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Pausanias, Description of Greece, Achaia, chapter 3 (search)
d by the sons of Damasichthon. The name of the place where Damasichthon is buried is called Polyteichides. How it befell that Colophon was laid waste I have already related in my account of Lysimachus.Paus. 1.9.7 Of those who were transported to Ephesus only the people of Colophon fought against Lysimachus and the Macedonians. The grave of those Colophonians and Smyrnaeans who fell in the battle is on the left of the road as you go to Clarus. The city of Lebedus was razed to the ground by Lysimachus, simply in order that the population of Ephesus might be increased. The land around Lebedus is a happy one; in particular its hot baths are more numerous and more pleasant than any others on the coast. Originally Lebedus also was inhabited by the Carians, until they were driven out by Andraemon the son of Codrus and the Ionians. The grave of Andraemon is on the left of the road as you go from Colophon, when you have crossed the river Calaon. Teos used to be inhabited by Minyans of Orchome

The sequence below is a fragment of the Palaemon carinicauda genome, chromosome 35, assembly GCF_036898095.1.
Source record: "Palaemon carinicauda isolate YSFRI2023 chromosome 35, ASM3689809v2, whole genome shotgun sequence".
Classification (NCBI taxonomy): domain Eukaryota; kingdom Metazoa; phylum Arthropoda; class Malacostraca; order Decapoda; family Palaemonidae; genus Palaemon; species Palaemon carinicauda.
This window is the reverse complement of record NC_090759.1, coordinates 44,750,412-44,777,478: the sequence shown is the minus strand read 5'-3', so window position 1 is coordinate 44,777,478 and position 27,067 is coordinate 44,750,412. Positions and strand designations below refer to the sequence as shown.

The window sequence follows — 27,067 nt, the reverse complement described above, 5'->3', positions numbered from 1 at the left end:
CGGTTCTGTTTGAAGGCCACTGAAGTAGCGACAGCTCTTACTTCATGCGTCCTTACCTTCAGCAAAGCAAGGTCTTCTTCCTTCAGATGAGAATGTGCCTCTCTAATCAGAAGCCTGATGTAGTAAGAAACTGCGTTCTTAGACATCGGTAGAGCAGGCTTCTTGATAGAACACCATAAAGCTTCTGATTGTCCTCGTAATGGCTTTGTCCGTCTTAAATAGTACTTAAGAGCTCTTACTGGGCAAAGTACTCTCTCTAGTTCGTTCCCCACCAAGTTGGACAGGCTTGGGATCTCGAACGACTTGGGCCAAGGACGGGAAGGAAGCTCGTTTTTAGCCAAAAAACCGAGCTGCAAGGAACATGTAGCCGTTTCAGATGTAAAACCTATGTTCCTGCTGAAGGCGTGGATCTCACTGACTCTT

Pausanias, Description of Greece, Phocis and Ozolian Locri, chapter 9 (search)
n; the Artemis, Poseidon and also Lysander by Dameas; the Apollo and Zeus by Athenodorus. The last two artists were Arcadians from Cleitor. Behind the offerings enumerated are statues of those who, whether Spartans or Spartan allies, assisted Lysander at Aegospotami.405 B.C They are these: —Aracus of Lacedaemon, Erianthes a Boeotian . . . above Mimas, whence came Astycrates, Cephisocles, Hermophantus and Hicesius of Chios; Timarchus and Diagoras of Rhodes; Theodamus of Cnidus; Cimmerius of Ephesus and Aeantides of Miletus. These were made by Tisander, but the next were made by Alypus of Sicyon, namely:—Theopompus the Myndian, Cleomedes of Samos, the two Euboeans Aristocles of Carystus and Autonomus of Eretria, Aristophantus of Corinth, Apollodorus of Troezen, and Dion from Epidaurus in Argolis. Next to these come the Achaean Axionicus from Pellene, Theares of Hermion, Pyrrhias the Phocian, Comon of Megara, Agasimenes of Sicyon, Telycrates the Leucadian, Pythodotus of Corinth and Eua
Plato, Theages, section 129d (search)